In less than an hour Jupe and Pete were climbing aboard a commuter plane to San Francisco. They had phoned Juliet and gotten her to agree to pay all their expenses in this investigation — although she didn’t realize that they were also investigating her father. Bob stayed behind because he had some heavy-duty responsibilities at the talent agency. One band was scheduled to play at two different weddings that day, and Bob was supposed to make sure that the band didn’t get too drunk to make it to the second wedding reception on time.

At San Francisco International Airport, Pete and Jupe rented a car and drove an hour north to Petaluma. They had no trouble finding Big Barney’s ranch. It was well marked and well known to everyone in town.

The ranch itself looked more like an automobile factory than a chicken farm. There were two huge cinder block buildings, each two stories high and about as long as a football field. Surrounding them was a chain-link fence.

Pete and Jupe stood outside the fence for a moment and stared. Maybe because it was Saturday, no one was around. So the guys opened the gate and walked fifty yards to the first building. A quick check to see if anyone was watching — then they sneaked inside.

They couldn’t believe their eyes — or their ears. Inside they saw not hundreds of chickens, but hundreds of thousands of them in a well-lighted space. The noise was incredible. Light poured in through a green-house-style glass roof, but air conditioning kept the temperature down.

Jupe and Pete grabbed two Chicken Coop visors that were hanging on a peg by the doorway. They put them on so they’d look like employees and started to snoop around.

The first thing they found out was that it was very difficult for human beings to move in this building. Besides the countless chickens, there were long red plastic pipes mounted a few inches from the floor — and they were everywhere. The pipes ran the entire length of the building, like long, low hurdles. Pete and Jupe had to step over them to walk around. These were feeding pipes, with small red plastic bowls attached every eighteen inches. There were also water pipes, with small purple nozzles for the birds to drink from. The entire process of chicken raising was automated, which was why no people were around.

The birds were grouped into long sections according to age, from little purple fuzzy chicks up to fat, full grown, bright-plumed birds. Pete and Jupe walked from section to section.

“Why do some of them look so strange?” Pete asked. “Look at that guy — he’s got the weirdest little wings I’ve ever seen.”

“Genetic engineering,” Jupe said. “A process of planned nutrition and selective breeding so that desirable physical and biological traits become dominant. Some are bred so their wings are big and some so they have big breasts to produce a lot of white meat. That’s why that one looks top-heavy, like it’s going to fall over.”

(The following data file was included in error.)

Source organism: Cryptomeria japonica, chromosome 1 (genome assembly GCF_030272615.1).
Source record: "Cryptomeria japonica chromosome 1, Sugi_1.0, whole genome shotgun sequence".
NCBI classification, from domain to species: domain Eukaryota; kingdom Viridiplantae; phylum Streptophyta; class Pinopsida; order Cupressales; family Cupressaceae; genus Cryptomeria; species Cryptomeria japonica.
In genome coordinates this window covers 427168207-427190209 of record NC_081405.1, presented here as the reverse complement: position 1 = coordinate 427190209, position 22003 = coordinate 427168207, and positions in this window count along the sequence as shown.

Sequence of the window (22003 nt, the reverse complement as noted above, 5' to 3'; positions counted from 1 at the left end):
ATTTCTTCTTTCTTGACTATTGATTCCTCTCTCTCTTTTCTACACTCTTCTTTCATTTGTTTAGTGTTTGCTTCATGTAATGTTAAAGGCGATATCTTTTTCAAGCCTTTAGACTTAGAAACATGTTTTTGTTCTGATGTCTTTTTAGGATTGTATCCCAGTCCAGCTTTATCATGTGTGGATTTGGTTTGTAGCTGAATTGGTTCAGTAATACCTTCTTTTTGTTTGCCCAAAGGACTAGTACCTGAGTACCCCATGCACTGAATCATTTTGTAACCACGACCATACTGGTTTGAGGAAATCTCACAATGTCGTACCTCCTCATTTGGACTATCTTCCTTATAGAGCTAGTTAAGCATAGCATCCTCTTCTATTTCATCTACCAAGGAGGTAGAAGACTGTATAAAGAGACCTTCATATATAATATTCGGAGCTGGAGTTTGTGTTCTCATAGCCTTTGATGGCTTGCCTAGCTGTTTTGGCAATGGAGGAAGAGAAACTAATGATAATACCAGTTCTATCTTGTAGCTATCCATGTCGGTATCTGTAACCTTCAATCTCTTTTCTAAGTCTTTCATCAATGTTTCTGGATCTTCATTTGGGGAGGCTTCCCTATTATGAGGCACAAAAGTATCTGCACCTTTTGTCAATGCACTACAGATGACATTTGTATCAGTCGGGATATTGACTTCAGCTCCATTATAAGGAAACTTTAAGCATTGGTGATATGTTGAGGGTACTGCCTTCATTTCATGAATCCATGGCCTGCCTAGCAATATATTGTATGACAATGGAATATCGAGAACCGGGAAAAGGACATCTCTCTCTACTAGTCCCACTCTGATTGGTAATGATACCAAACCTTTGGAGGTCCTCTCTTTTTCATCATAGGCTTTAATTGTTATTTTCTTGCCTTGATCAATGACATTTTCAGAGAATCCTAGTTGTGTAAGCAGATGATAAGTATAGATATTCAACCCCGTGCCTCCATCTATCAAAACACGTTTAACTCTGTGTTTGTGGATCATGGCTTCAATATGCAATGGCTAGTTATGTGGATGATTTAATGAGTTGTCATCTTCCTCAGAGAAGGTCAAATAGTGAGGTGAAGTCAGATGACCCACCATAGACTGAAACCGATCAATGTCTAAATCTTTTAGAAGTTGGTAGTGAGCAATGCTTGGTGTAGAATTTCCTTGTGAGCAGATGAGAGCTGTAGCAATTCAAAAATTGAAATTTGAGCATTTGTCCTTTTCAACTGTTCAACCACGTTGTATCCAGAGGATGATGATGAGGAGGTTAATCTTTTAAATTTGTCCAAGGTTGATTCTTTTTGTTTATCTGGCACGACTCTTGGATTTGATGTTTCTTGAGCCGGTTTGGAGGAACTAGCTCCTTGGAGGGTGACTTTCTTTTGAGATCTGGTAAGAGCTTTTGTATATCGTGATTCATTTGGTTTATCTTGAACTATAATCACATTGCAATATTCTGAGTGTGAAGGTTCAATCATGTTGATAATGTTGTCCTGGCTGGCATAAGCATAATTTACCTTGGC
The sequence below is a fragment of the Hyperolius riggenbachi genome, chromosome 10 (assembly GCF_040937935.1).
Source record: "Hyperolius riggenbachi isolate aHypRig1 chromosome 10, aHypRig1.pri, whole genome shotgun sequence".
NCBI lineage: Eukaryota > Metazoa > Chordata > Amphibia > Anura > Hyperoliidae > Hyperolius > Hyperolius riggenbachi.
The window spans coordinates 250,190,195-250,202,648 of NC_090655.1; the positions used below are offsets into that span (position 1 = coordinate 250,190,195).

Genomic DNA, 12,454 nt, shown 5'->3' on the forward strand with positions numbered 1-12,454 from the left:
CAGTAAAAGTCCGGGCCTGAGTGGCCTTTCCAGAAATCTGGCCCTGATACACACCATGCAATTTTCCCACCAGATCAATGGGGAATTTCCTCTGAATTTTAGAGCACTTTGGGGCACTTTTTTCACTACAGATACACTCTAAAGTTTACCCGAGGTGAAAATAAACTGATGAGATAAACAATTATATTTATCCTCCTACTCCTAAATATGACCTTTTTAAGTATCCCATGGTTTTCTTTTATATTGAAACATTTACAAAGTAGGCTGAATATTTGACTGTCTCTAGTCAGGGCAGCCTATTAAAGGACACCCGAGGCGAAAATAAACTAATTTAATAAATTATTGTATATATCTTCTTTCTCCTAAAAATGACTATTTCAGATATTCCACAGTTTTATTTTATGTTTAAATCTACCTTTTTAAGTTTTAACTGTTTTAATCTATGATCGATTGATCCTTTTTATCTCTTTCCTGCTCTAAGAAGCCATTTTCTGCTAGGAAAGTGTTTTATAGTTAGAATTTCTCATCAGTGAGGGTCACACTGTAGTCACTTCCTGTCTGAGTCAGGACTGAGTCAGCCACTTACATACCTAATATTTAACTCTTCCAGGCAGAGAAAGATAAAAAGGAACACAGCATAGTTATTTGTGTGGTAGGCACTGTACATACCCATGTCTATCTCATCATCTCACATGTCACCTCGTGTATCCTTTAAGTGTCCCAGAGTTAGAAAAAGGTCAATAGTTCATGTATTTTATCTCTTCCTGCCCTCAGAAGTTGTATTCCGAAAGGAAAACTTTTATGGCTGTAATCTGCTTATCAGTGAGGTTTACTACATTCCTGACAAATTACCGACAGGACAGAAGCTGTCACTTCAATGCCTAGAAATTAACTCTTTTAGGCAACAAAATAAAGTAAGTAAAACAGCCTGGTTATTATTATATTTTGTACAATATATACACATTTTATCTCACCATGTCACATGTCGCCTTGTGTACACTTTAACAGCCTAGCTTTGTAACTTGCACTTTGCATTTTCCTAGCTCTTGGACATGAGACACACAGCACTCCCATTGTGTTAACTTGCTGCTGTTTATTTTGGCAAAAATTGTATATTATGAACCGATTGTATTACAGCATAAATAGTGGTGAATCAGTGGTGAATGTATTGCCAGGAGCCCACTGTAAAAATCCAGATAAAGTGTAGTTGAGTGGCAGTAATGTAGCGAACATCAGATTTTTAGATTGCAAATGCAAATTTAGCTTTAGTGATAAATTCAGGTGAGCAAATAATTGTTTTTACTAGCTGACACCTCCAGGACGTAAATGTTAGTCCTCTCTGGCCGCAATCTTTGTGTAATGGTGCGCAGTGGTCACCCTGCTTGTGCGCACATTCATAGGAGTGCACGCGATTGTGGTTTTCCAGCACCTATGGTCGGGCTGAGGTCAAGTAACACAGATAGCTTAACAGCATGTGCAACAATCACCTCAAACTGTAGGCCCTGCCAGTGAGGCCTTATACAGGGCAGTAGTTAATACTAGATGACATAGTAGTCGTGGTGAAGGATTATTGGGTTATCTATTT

Suddenly Jupe and Pete saw they were not the only humans in the building. Three men had entered and were looking around. They were standing where Jupe and Pete had come in, among the smallest chicks.

“Quick,” Jupe said. “Look busy.”

“There’s nothing to do,” Pete said. “Everything’s done by machine.”

“Then hide!”

Jupe and Pete ducked down behind a partition that separated one breed of chickens from another. It was a low partition, and they could see over the top of it to watch and eavesdrop on the men who had come in. But the chickens were crowding around them, pecking at their legs.

“I’ve got to get out of here,” Jupe said, suddenly feeling claustrophobic. “Every time I see the white ones, I remember that package we got last night.”

But just then the three men moved closer to the guys. One of them wore a red plaid shirt and khaki pants. His white cap, with the Chicken Coop emblem on it, said Hank in big red letters. The other two men looked totally out of place. They wore dark blue suits, and one had mirrored aviator sunglasses. He was young, with short dark hair. When he removed his sunglasses, his blue eyes were like the flames of a blowtorch.

Then Jupe heard Hank say, “Anything else I can show you, Mr. Argenti?”

Michael Argenti? This was one conversation Jupe had to hear!

Michael Argenti looked right through Hank and talked only to the other blue-suited man. “I’ve seen enough,” he said in a dissatisfied tone of voice.

“Make some notes and write up a memo. I’m going to have to make some real changes around here. I can see that.”